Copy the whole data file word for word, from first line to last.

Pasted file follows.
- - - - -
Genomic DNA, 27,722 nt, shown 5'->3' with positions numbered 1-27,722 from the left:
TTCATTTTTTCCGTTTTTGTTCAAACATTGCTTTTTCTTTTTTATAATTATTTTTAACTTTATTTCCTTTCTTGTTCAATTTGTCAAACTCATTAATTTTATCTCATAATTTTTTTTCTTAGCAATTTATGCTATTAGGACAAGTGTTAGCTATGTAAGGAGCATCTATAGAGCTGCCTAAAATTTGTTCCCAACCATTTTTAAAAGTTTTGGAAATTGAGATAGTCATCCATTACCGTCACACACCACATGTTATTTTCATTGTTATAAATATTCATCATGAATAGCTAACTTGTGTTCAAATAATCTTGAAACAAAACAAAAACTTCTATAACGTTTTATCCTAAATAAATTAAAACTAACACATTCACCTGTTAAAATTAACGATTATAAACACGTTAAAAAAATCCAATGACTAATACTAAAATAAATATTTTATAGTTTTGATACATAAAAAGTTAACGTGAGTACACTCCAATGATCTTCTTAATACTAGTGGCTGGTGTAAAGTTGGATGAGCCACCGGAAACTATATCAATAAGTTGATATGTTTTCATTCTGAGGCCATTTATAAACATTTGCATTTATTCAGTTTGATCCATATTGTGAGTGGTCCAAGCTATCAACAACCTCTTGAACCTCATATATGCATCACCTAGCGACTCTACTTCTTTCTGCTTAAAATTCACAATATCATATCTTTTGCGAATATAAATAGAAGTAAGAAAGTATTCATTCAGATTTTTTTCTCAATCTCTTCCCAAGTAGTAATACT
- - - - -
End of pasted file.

Genomic DNA, 27,722 nt, shown 5'->3' with positions numbered 1-27,722 from the left:
TTCATTTTTTCCGTTTTTGTTCAAACATTGCTTTTTCTTTTTTATAATTATTTTTAACTTTATTTCCTTTCTTGTTCAATTTGTCAAACTCATTAATTTTATCTCATAATTTTTTTTCTTAGCAATTTATGCTATTAGGACAAGTGTTAGCTATGTAAGGAGCATCTATAGAGCTGCCTAAAATTTGTTCCCAACCATTTTTAAAAGTTTTGGAAATTGAGATAGTCATCCATTACCGTCACACACCACATGTTATTTTCATTGTTATAAATATTCATCATGAATAGCTAACTTGTGTTCAAATAATCTTGAAACAAAACAAAAACTTCTATAACGTTTTATCCTAAATAAATTAAAACTAACACATTCACCTGTTAAAATTAACGATTATAAACACGTTAAAAAAATCCAATGACTAATACTAAAATAAATATTTTATAGTTTTGATACATAAAAAGTTAACGTGAGTACACTCCAATGATCTTCTTAATACTAGTGGCTGGTGTAAAGTTGGATGAGCCACCGGAAACTATATCAATAAGTTGATATGTTTTCATTCTGAGGCCATTTATAAACATTTGCATTTATTCAGTTTGATCCATATTGTGAGTGGTCCAAGCTATCAACAACCTCTTGAACCTCATATATGCATCACCTAGCGACTCTACTTCTTTCTGCTTAAAATTCACAATATCATATCTTTTGCGAATATAAATAGAAGTAAGAAAGTATTCATTCAGATTTTTTTCTCAATCTCTTCCCAAGTAGTAATACT